Much like those annoying Pokemon things and their ever changing forms, TWOS has taken the next step in online literary evolution. And like those weird lil’ anime creatures, our name has changed.
www.shelldisability.com Questions about your Social Security disability claim? We can help. Click our logo to visit our site.
We are now… Fiction Vortex! Check us out at our new page.
This change has been made possible by you our followers, our staff, and a good friend that saw value in what the TWOS community was try to accomplish. So thanks to Ernie and his company for funding our next step.
3 Words: Flavor, Estimate, Brown (The LAST Prompt Ever)
by Jon Clapier
Walks-with-fire lay in the long grass of a prairie ridge and watched the war party of Kiowa far below. The morning sun warmed his back as the sight of the warriors chilled his heart. They were four times the number of his fingers and were slowly working out the trail of his people. So many, and his family were so few.
His pony, Buffalo Runner, was hidden in the depression behind him, and a few miles beyond that his family fled from their enemies.
For three days Walks-with-fire and his two brothers had skirmished with the Kiowa, harassing them, slowing them and giving time for the women and children to escape. Walks-with-fire shivered, remembering how his brothers had saved him and he breathed a silent prayer that their spirits would be allowed to help him from the other world before they began their eternal hunt in the sky. Continue reading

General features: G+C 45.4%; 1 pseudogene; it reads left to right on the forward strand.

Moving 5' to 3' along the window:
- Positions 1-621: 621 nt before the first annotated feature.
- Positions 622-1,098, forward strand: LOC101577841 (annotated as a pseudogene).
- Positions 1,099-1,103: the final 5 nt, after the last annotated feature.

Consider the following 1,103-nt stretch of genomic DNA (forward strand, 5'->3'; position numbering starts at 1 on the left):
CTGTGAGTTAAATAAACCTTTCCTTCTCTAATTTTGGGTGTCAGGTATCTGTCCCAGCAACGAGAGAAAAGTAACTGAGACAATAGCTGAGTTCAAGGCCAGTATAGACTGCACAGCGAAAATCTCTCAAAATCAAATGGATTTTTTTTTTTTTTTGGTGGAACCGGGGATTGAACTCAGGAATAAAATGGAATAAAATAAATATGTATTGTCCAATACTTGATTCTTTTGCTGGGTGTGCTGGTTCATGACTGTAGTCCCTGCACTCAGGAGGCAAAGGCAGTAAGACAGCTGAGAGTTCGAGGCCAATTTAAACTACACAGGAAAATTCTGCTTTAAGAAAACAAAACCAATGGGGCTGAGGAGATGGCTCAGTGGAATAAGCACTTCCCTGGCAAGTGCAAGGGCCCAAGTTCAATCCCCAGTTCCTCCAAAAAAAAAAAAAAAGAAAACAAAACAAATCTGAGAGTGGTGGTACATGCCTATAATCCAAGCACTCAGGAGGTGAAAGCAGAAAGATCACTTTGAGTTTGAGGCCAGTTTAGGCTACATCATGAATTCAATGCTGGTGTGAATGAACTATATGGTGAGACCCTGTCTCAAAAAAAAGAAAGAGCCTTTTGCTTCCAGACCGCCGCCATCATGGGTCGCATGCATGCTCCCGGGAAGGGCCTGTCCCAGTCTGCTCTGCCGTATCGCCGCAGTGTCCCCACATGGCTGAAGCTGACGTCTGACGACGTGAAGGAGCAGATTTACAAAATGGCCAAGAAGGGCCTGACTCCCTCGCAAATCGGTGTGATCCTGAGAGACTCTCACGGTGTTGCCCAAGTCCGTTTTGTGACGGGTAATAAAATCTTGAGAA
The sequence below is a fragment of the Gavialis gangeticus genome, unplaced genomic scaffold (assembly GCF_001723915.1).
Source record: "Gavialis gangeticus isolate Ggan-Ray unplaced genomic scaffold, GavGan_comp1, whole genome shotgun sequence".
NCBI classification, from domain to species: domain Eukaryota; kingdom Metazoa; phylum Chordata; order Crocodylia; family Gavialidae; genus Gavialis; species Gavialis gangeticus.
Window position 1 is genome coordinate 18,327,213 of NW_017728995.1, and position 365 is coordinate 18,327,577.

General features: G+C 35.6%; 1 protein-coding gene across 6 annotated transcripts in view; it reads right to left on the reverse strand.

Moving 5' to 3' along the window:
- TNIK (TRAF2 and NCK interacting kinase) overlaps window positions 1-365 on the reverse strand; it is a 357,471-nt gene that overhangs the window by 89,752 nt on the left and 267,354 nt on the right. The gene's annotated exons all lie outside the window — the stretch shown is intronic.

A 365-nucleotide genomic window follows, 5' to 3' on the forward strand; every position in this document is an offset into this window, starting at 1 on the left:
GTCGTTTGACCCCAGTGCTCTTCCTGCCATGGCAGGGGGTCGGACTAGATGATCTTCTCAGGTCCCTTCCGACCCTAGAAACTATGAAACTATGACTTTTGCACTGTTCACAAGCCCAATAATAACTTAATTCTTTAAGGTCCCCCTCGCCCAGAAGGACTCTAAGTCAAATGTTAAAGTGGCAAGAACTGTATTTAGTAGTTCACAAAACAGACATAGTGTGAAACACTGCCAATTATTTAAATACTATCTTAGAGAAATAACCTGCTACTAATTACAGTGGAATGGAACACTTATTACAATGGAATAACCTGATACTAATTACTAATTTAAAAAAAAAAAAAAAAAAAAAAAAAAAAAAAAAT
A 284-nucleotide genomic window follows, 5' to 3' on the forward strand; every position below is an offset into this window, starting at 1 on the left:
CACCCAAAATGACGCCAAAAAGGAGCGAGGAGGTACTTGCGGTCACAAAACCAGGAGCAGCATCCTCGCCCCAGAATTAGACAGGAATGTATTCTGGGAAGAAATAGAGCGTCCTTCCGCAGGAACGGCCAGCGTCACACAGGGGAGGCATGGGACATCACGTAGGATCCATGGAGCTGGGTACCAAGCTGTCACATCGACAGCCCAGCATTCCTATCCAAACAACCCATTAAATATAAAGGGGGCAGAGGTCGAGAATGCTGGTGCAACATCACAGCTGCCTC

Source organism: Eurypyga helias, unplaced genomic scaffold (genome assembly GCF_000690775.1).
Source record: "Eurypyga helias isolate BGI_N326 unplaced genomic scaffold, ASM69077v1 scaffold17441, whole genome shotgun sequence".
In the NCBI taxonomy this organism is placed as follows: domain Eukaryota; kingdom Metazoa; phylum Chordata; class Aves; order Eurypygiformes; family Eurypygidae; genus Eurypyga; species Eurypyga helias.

This is goodbye, dear friends.
But only for a while. The time has come to make significant changes to how things happen here at TWOS, and there’s no time like the present to throw a wrench into a perfectly serviceable system. This isn’t the end, though. It’s the end of the beginning. TWOS has evolved since it began, and we’ve learned much along the way. It’s time to use what we know to make TWOS better.
3 Words: Eat, Greedy, Expedition (December 21, 2012 prompt)
The Hazards of a Small Business
by Jon Clapier
A man, disheveled and unshaven, rolled out of bed in a dim studio apartment. He picked up a sawed off shotgun from against the side of his bed and walked to the bathroom. He leaned the shotgun in a corner by the door only after checking the bathroom. He emerged some time later, shaved and with his hair combed into a wave. Carefully he dressed and then, taking the shotgun with him he unlocked multiple locks on the door before standing back to open it carefully, gun raised. When nothing happened he yawned and stepped out on the landing and took a short flight of stairs up to the roof of his small apartment building.
He repeated the unlocking-and-pointing-the-gun procedure at the door, finding nothing and then stepped out onto the roof. Buildings flanked the roof on three sides and an open street with more buildings across the way stood empty. Walking over to the edge that sat above the front of the building, he peeked over the short parapet to the street two stories below. A horde of about twenty soulless ghouls clawed ineffectively at the reinforced steel doorway. A few turned rotting faces up to him and growled like dogs with cut throats. Continue reading